When I was a kid, we often left Queens on Sunday mornings to visit Mémère, my paternal grandmother, in New Jersey. Along with warm kisses and a few words of broken English, this chicken stew would greet us. Its official name (poule nan sos in Haitian Creole, or “chicken in sauce”) is quite an understatement. The meat is marinated
overnight with onions, garlic, thyme, and chiles along with citrus, the fruits juiced and then rubbed forcefully onto the chicken to access the fragrant oils as well. After the meat takes on all that flavor, it’s stewed with the marinade and loads of bell peppers for a satisfying, thrilling stew. This dish is Haiti, something we make time and
time again. I suspect you will, too.

For Marinating the Chicken
3 pounds mixed bone-in chicken
thighs and drumsticks, rinsed
and patted dry
3 tablespoons kosher salt
1 juicy orange, halved
1 juicy lime, halved
1 juicy lemon, halved
2 medium yellow onions, cut
into 1/8-inch half-moon slices

8 garlic cloves, roughly sliced
2 Scotch bonnet or habanero
chiles, cut in half and sliced
1/4 cup fresh thyme leaves

For the Dish
1/3 cup extra-virgin olive oil
1⁄2 cup tomato paste
1 tablespoon kosher salt

2 red bell peppers, seeded and
deveined, cut into long, thin
2 yellow bell peppers, seeded
and deveined, cut into long,
thin slices
2 cups chicken stock, salted
homemade or store-bought
Small handful roughly chopped
parsley sprigs

Put the chicken pieces in a large bowl and season with the salt. Squeeze the citrus halves over the chicken, then spend a minute or so rubbing the cut sides of the citrus against the chicken. Add the onions, garlic, chile, and thyme and toss well, rubbing the chicken as you do.
Cover and marinate in the fridge for at least 12 hours or up to 48 hours.

Preheat the oven to 375 ℉.

Remove the chicken from the marinade, guiding any stuck-on aromatics back into the bowl. Set a strainer over a small mixing bowl.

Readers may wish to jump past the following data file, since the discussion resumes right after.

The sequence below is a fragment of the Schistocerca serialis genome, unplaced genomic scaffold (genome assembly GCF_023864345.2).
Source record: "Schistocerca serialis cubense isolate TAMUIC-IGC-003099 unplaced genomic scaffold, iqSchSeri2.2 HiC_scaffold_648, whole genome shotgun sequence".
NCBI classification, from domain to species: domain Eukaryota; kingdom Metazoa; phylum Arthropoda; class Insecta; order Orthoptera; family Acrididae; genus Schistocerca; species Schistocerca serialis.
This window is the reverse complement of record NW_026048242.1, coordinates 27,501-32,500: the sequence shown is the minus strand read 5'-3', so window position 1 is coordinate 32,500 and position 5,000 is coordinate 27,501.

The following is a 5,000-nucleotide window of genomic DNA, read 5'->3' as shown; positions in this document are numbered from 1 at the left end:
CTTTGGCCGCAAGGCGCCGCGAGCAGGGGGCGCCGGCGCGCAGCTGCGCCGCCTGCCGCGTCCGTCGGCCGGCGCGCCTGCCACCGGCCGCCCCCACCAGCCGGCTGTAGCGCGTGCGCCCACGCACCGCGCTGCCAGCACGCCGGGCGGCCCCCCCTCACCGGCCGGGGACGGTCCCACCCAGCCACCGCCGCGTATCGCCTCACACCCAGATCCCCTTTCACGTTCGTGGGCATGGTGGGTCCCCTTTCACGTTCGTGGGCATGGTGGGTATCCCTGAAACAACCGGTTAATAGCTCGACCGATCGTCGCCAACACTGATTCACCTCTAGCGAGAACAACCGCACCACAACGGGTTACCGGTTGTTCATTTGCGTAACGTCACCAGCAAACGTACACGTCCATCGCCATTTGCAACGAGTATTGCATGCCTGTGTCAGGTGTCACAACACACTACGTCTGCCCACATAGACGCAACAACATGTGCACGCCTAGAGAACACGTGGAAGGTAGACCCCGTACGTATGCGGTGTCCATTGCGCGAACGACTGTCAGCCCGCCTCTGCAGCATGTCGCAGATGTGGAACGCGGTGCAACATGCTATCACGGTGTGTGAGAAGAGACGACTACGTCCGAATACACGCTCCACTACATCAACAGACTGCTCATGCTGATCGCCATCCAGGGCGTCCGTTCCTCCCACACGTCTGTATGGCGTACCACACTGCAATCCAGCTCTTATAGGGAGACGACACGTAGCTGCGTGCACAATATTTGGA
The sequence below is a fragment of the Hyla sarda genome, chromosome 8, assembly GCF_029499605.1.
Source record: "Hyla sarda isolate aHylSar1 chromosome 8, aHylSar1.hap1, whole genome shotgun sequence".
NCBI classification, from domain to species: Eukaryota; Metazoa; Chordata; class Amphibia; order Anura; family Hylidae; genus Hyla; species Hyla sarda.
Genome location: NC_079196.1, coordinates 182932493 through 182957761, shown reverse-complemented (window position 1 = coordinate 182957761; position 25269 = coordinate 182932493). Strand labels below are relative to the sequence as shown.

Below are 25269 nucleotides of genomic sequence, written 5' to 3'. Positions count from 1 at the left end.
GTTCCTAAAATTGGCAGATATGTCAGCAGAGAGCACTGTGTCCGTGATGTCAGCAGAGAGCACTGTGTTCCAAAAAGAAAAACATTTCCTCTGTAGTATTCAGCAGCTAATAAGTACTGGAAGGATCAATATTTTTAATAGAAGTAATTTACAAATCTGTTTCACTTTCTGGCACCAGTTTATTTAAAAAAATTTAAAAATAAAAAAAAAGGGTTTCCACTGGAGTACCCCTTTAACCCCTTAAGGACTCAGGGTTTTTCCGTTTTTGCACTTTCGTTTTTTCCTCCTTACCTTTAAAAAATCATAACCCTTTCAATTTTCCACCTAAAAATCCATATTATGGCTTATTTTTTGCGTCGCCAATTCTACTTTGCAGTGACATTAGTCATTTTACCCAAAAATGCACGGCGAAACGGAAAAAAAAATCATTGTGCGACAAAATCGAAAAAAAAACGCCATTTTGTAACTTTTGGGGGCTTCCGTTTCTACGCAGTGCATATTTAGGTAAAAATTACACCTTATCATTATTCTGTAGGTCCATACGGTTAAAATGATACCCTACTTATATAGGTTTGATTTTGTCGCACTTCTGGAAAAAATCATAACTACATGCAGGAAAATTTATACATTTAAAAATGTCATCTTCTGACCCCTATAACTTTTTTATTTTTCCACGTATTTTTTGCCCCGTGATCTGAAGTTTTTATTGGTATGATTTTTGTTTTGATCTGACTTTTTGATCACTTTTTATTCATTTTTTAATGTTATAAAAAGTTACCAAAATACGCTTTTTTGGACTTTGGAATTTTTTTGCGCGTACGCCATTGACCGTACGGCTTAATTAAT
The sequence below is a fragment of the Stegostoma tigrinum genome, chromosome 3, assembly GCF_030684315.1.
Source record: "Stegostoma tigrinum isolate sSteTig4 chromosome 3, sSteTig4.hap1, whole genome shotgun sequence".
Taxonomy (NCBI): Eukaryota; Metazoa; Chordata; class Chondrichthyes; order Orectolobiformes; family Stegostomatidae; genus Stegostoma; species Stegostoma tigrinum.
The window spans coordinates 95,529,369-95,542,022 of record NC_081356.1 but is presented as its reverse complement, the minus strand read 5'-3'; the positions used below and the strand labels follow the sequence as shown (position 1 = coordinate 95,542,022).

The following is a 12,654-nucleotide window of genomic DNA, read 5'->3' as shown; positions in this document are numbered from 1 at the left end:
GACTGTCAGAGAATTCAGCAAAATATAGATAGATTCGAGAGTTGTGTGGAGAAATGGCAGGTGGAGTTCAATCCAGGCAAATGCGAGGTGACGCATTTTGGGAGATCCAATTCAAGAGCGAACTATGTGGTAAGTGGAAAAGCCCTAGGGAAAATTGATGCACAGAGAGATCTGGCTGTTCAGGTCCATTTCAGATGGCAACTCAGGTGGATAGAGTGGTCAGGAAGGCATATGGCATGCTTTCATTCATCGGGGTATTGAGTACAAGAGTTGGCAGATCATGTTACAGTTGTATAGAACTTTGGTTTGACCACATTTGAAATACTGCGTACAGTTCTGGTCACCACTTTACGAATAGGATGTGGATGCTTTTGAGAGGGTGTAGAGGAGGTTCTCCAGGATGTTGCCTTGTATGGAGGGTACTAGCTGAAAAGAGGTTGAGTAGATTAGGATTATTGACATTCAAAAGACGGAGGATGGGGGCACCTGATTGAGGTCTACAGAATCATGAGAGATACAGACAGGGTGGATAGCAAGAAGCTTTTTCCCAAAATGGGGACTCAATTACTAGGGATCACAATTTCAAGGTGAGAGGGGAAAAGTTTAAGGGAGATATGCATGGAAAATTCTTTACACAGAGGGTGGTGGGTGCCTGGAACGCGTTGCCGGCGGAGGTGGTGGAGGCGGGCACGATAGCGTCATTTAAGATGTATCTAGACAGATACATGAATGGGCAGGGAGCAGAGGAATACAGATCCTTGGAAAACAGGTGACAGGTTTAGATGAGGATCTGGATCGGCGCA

Pour the marinade through the strainer, reserving the solids and liquid. Pat the chicken very dry with paper towels.

Heat the oil in a wide heavy, ovenproof pot (I use a 31/2-quart braiser) over medium-high heat just until shimmery. Cook the chicken, skin-side down, occasionally turning the drumsticks but not the thighs, until the skin is deep brown about 8 minutes. Transfer the chicken pieces to a plate.

Reduce the heat to medium-low, add the tomato paste and salt, and cook, stirring often, until it turns several shades darker, about 3 minutes. Add the bell peppers and the reserved solids from the marinade, and cook, stirring occasionally, until the peppers soften slightly and take on a little color, about 8 to 10 minutes.

Return the chicken to the pan, skin side up and in a single layer, then take a minute to pile the peppers, onions, and other aromatics on top of the chicken. Then evenly pour in the reserved liquid from the marinade along with the stock. Cook in the oven, basting every 15 minutes to coat the chicken with the peppers and sauce, until the sauce has thickened slightly and the meat pulls off the bone with a gentle tug from a fork, about 1 hour. Garnish with the parsley and serve.